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18. Lady Dedlock
It was not so easy as it had appeared at first to arrange for Richard's making a trial of
Mr. Kenge's office. Richard himself was the chief impediment. As soon as he had it in
his power to leave Mr. Badger at any moment, he began to doubt whether he wanted to
leave him at all. He didn't know, he said, really. It wasn't a bad profession; he couldn't
assert that he disliked it; perhaps he liked it as well as he liked any other--suppose he
gave it one more chance! Upon that, he shut himself up for a few weeks with some
books and some bones and seemed to acquire a considerable fund of information with
great rapidity. His fervour, after lasting about a month, began to cool, and when it was
quite cooled, began to grow warm again. His vacillations between law and medicine
lasted so long that midsummer arrived before he finally separated from Mr. Badger and
entered on an experimental course of Messrs. Kenge and Carboy. For all his
waywardness, he took great credit to himself as being determined to be in earnest "this
time." And he was so good-natured throughout, and in such high spirits, and so fond of
Ada, that it was very difficult indeed to be otherwise than pleased with him.
"As to Mr. Jarndyce," who, I may mention, found the wind much given, during this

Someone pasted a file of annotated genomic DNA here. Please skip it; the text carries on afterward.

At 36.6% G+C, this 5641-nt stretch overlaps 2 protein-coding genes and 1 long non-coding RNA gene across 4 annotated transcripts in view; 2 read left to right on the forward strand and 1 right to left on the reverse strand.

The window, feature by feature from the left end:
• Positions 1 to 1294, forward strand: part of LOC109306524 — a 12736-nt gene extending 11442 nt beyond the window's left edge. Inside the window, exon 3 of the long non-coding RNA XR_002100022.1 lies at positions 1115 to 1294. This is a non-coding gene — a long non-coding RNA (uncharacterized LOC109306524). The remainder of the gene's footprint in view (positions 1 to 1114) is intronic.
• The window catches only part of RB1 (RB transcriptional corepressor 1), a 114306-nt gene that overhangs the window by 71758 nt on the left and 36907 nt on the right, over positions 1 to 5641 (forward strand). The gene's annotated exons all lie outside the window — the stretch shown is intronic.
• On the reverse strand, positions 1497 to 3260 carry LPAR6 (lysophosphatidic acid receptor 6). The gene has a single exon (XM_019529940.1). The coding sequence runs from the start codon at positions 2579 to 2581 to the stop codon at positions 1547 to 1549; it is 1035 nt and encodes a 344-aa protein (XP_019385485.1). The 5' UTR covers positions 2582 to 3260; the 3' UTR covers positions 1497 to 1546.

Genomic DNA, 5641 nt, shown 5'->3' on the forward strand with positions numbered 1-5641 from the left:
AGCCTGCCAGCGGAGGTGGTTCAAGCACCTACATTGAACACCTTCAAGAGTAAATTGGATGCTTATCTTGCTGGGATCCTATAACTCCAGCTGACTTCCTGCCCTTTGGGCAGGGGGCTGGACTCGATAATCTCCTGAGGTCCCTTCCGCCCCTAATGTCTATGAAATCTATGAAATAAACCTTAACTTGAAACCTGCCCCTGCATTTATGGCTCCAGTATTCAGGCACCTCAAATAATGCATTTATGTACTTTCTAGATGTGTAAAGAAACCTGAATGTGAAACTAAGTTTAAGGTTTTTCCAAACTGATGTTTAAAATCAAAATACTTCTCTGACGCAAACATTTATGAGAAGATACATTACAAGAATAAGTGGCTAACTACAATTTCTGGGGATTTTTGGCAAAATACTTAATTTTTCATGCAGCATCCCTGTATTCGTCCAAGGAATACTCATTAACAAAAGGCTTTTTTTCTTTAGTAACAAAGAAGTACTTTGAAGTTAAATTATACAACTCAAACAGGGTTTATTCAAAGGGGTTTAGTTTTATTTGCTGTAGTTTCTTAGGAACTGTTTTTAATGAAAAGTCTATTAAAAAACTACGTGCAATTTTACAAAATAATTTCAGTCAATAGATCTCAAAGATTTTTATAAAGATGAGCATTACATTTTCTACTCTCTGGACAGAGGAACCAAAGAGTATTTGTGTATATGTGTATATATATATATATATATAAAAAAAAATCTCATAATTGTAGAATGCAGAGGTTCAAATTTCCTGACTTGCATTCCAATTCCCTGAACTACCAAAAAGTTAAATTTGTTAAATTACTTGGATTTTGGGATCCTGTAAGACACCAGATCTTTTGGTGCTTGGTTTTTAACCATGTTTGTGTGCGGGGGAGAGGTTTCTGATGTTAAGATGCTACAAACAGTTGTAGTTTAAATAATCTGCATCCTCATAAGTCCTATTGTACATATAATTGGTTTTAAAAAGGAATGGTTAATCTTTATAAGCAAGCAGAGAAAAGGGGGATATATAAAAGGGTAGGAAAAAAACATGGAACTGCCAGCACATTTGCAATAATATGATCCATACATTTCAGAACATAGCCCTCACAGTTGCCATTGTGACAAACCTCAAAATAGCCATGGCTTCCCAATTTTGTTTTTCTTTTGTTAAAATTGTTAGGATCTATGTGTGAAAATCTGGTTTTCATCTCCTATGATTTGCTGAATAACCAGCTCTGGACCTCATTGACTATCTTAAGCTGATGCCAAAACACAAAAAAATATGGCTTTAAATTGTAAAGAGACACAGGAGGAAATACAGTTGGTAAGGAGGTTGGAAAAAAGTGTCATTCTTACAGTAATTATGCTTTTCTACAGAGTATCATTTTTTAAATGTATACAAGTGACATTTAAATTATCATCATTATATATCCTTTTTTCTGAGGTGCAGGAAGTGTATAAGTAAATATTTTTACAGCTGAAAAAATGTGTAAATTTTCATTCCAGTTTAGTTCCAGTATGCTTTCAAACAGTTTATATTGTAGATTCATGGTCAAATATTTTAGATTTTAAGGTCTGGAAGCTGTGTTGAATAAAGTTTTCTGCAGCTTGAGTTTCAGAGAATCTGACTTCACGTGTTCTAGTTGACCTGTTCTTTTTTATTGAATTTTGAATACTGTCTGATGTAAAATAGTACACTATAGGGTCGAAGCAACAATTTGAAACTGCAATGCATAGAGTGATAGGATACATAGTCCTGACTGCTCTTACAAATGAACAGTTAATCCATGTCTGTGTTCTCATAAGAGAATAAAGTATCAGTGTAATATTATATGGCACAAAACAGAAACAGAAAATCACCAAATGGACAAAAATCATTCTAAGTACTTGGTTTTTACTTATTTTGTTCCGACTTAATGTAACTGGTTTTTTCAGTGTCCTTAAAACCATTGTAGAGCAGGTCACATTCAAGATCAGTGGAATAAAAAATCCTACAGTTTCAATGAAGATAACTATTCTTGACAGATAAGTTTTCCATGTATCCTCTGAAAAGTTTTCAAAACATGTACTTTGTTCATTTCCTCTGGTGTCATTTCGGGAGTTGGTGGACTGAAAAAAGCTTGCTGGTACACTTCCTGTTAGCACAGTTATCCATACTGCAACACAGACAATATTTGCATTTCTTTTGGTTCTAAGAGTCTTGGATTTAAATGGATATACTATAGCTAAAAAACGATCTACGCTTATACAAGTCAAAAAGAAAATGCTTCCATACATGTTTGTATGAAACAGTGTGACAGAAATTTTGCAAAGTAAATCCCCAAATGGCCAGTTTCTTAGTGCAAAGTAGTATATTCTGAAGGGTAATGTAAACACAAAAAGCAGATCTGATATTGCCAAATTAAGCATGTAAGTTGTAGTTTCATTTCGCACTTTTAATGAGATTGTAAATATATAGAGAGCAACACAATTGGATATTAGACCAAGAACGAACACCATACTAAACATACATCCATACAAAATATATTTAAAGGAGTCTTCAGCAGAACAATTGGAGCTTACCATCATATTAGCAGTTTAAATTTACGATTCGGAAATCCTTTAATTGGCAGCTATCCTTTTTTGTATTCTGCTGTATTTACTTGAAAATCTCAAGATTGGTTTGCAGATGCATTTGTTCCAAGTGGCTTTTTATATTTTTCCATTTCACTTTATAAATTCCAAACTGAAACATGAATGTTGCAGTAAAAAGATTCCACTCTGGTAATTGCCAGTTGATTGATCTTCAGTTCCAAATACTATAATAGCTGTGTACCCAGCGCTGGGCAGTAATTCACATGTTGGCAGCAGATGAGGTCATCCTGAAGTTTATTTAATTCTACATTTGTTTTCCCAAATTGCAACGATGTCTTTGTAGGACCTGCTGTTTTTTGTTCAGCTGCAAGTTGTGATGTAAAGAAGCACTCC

period, to stick in the east; "As to Mr. Jarndyce," Richard would say to me, "he is the
finest fellow in the world, Esther! I must be particularly careful, if it were only for his
satisfaction, to take myself well to task and have a regular wind-up of this business
The idea of his taking himself well to task, with that laughing face and heedless manner
and with a fancy that everything could catch and nothing could hold, was ludicrously
anomalous. However, he told us between-whiles that he was doing it to such an extent
that he wondered his hair didn't turn grey. His regular wind-up of the business was (as I
have said) that he went to Mr. Kenge's about midsummer to try how he liked it.
All this time he was, in money affairs, what I have described him in a former illustration--
generous, profuse, wildly careless, but fully persuaded that he was rather calculating
and prudent. I happened to say to Ada, in his presence, half jestingly, half seriously,
about the time of his going to Mr. Kenge's, that he needed to have Fortunatus' purse, he
made so light of money, which he answered in this way, "My jewel of a dear cousin, you
hear this old woman! Why does she say that? Because I gave eight pounds odd (or
whatever it was) for a certain neat waistcoat and buttons a few days ago. Now, if I had
stayed at Badger's I should have been obliged to spend twelve pounds at a blow for
some heart-breaking lecture-fees. So I make four pounds--in a lump--by the
It was a question much discussed between him and my guardian what arrangements
should be made for his living in London while he experimented on the law, for we had
long since gone back to Bleak House, and it was too far off to admit of his coming there
oftener than once a week. My guardian told me that if Richard were to settle down at